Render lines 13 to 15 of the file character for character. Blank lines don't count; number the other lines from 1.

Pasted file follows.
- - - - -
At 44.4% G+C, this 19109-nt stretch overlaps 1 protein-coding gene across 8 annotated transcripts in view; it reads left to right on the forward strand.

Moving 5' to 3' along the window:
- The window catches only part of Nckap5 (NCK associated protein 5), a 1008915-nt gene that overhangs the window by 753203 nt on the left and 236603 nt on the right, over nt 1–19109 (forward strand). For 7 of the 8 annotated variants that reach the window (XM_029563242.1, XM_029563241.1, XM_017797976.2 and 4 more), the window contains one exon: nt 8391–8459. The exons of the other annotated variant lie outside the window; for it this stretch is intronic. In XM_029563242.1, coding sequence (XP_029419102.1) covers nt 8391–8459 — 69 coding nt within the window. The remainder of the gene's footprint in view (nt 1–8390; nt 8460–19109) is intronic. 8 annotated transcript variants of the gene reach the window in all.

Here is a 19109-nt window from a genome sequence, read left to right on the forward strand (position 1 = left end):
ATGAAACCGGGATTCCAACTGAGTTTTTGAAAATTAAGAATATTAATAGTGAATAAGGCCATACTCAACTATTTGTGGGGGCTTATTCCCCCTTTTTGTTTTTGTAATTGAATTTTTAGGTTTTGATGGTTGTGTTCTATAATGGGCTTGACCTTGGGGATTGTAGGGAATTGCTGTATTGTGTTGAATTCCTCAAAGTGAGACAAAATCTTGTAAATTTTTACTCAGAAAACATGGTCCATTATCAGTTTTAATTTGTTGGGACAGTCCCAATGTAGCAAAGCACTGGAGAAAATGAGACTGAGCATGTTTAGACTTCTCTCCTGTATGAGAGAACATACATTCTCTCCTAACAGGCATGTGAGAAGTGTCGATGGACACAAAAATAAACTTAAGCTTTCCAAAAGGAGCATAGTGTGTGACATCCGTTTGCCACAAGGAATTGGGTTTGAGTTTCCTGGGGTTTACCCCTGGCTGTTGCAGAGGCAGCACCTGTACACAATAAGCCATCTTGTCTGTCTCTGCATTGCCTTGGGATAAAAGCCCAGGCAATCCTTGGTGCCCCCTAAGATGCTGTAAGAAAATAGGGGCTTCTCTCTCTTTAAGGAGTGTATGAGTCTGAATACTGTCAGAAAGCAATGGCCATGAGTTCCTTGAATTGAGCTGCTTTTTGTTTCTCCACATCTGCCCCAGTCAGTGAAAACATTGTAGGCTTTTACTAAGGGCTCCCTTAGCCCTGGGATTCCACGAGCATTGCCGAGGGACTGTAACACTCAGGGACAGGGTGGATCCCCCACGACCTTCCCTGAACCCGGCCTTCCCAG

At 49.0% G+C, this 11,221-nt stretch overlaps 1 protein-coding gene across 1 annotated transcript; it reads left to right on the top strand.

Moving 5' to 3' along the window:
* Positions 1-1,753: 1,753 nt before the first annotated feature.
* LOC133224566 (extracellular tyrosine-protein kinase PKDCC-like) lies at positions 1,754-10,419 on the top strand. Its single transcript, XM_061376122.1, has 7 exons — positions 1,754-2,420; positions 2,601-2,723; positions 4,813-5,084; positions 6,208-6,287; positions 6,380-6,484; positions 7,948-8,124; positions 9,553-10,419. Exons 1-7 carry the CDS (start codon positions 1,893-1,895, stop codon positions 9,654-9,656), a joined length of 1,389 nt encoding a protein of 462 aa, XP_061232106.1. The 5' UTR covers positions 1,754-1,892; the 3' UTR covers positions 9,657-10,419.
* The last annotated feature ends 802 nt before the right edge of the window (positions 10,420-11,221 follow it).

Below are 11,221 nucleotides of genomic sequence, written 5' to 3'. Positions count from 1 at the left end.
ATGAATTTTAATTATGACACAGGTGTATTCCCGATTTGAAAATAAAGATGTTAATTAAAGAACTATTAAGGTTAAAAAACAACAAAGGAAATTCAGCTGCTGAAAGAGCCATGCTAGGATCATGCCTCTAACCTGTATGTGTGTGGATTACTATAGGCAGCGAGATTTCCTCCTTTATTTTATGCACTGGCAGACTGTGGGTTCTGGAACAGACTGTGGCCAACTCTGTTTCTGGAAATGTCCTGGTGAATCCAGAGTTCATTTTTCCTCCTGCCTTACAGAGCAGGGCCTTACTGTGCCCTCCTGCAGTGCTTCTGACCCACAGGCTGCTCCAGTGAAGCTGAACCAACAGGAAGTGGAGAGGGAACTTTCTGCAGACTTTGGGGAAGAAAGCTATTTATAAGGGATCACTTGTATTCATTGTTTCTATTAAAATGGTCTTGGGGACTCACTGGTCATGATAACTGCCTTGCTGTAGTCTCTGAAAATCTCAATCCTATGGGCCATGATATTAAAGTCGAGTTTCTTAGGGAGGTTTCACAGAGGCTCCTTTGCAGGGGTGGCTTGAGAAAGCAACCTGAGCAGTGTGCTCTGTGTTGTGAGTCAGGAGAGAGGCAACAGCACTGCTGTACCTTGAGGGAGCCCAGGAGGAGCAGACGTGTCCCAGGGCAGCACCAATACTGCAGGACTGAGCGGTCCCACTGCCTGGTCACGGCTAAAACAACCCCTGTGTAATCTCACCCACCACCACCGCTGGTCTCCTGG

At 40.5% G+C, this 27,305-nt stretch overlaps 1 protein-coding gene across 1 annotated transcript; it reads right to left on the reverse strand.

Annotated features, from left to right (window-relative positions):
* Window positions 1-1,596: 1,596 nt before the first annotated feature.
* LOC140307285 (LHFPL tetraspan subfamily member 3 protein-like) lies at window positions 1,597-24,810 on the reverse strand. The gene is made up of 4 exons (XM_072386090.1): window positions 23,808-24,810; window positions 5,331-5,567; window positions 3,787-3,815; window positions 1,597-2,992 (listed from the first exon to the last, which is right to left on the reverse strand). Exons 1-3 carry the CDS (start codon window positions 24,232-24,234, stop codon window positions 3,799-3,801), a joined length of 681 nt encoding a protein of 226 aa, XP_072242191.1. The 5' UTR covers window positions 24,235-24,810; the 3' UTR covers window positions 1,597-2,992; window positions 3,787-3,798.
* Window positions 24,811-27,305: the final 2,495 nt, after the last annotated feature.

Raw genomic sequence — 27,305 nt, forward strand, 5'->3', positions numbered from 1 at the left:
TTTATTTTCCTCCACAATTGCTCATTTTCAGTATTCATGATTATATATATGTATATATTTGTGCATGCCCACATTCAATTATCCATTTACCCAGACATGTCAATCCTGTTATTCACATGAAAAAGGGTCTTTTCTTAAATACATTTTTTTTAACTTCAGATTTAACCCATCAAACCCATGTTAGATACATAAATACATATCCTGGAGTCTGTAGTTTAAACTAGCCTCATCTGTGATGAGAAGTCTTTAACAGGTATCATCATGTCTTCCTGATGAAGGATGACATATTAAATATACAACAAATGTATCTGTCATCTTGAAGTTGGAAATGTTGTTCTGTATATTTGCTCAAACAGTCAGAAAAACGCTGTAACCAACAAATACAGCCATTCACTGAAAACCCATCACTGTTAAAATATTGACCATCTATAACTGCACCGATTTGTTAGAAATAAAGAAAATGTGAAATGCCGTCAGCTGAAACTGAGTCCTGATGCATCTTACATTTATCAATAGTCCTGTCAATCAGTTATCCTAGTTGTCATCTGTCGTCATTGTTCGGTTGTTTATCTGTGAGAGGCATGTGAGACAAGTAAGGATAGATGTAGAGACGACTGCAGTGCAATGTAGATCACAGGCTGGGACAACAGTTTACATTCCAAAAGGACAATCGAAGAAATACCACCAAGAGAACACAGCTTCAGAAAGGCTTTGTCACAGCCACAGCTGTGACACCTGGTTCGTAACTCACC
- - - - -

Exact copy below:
At 40.5% G+C, this 27,305-nt stretch overlaps 1 protein-coding gene across 1 annotated transcript; it reads right to left on the reverse strand.

Annotated features, from left to right (window-relative positions):
* Window positions 1-1,596: 1,596 nt before the first annotated feature.